Thursday, February 18, 2010

Timecode and Control

I found it very interesting how Timecode played with ideas of control. There are four screens in the movie, all with simultaneously occurring action. It is conceivably up to the watcher which screen to focus on at any given time. Different people may be interested in different things, or their eyes might be caught by certain events, so the watching experience is different for everyone. One person may come away from the movie thinking one thing, and another person found a different meaning. The movie will also be slightly changed every time you watch it, because during each time you will probably try to look out for things that you missed the first time around. In this way, Timecode is a writerly text, because the meaning and interpretation is constantly changing, and is almost entirely dependent on the watcher.

Although the visual gives a sense of total control, the way that the creators played with the audio allowed them to subtly pull the watcher’s attention towards certain sections of the scene at certain times. By making the audio louder in one screen, the moviemakers tried to make you focus on that one screen, but the option to do so or not is ultimately up to the watcher. The director may be trying to tell the audience what he thinks is most important at those times, but that is only one interpretation, which can be followed or completely ignored. At times all the audio is at the same level, so you have to narrow both your seeing and hearing to one set of images and sounds. Also, sometimes the music would be much louder than the speech, even so loud that you can’t hear what it being said at all, and that could be telling you that the words at that moment are less important than the visual, and trying to hone your senses into that idea.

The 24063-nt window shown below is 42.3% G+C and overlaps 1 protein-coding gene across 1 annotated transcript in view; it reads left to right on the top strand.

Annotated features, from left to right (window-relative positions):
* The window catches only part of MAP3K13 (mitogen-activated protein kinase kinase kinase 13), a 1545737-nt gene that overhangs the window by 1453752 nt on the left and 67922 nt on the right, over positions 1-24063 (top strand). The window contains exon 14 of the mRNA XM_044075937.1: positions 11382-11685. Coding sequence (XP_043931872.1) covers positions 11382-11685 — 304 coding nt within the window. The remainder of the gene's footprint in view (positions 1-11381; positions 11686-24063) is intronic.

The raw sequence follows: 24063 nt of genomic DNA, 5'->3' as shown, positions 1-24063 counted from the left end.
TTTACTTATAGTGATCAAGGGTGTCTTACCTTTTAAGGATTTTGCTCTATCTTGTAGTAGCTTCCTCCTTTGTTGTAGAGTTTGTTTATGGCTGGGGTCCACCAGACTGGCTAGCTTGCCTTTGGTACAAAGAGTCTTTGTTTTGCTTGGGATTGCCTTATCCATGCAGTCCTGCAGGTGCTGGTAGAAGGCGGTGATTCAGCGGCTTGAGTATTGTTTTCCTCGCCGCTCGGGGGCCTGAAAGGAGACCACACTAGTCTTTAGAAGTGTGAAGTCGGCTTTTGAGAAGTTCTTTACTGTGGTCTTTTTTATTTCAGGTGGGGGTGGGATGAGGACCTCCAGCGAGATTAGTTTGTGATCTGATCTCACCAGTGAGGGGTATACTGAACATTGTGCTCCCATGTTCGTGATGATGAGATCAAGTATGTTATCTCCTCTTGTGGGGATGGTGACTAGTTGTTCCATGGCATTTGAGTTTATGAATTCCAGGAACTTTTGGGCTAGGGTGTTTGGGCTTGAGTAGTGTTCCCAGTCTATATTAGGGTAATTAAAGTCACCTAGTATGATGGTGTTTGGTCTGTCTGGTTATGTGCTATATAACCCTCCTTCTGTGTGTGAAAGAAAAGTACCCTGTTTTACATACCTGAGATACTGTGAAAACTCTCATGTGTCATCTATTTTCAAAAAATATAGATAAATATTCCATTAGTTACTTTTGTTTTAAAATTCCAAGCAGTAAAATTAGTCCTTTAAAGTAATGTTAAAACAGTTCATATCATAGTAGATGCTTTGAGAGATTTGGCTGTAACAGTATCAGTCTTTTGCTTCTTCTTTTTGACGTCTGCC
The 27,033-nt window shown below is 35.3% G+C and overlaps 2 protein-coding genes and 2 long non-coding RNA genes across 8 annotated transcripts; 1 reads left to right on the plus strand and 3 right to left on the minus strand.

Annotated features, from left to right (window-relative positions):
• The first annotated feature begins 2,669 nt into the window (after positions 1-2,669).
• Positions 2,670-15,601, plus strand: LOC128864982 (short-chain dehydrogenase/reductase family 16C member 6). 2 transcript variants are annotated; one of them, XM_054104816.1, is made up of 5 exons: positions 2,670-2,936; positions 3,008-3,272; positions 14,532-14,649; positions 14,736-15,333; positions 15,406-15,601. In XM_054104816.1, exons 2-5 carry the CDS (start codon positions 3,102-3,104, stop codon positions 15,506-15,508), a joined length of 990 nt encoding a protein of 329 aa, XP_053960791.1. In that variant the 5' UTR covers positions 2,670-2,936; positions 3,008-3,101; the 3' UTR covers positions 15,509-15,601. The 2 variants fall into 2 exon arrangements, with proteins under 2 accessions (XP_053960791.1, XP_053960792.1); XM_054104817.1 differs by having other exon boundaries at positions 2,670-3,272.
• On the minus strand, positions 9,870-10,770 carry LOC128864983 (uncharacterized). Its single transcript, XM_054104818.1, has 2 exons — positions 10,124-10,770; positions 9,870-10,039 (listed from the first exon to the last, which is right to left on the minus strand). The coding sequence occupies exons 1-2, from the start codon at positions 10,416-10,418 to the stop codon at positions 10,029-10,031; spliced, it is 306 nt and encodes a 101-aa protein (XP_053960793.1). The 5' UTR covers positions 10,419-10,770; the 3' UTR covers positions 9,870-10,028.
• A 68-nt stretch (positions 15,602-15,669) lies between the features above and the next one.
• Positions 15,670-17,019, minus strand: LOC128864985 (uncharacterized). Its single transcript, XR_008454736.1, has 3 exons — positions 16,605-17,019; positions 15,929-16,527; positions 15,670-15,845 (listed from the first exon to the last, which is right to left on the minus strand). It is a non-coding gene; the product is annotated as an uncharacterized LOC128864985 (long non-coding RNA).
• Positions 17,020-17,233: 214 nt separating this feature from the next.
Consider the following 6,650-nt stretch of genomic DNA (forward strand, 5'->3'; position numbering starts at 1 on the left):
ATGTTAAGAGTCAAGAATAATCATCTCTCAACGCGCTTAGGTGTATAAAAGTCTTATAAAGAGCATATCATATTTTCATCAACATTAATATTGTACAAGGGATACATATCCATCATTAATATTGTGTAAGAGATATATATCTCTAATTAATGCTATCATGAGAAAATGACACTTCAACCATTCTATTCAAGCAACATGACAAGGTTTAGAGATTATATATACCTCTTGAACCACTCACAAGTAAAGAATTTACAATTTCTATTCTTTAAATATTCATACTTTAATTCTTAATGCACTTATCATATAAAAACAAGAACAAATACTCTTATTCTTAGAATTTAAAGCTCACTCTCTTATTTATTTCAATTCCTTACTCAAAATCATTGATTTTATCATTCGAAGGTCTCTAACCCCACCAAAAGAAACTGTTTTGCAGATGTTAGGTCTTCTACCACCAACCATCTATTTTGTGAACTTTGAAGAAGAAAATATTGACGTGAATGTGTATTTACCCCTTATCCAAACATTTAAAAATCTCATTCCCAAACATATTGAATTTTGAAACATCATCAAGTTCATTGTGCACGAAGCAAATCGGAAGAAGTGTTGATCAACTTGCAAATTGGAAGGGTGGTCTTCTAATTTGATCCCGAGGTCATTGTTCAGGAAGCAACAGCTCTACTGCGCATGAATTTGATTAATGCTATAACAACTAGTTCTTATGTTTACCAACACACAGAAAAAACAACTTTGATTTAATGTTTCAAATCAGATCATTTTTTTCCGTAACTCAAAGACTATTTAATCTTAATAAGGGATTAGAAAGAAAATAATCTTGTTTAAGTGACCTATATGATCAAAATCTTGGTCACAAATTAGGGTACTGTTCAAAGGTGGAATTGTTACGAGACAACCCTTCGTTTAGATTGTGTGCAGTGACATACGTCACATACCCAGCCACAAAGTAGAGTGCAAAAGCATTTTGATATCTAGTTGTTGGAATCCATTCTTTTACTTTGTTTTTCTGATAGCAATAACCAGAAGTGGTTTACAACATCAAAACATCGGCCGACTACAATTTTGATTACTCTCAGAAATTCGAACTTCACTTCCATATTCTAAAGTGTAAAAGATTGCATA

The way the movie was made also plays with traditional views of control. It seems to be a continuous filming with no cuts, edits, or fades to black. As a result, you have to ask if the movie is sort of playing itself out, in an out-of-control fashion. Usually the director can stop and warp the film to his image, his ideal, but in this case it seems to be a collaboration of the actors’, camera crews’, and director’s visions. This notion of loss of control is directly represented in the movie by the multiple earthquakes. Earthquakes are natural phenomena that are completely unable to be controlled by men, and every time one happens in the film it reminds you of that fact. Everyone in Timecode is trying to control something; their relationship, their psyche, their company, etc., but those frequent shake-ups abruptly cause chaos and disorder. Timecode’s main message is that control is an uncertain thing, and you never know who has it and who is really in control.

(Friday 11 AM Section)

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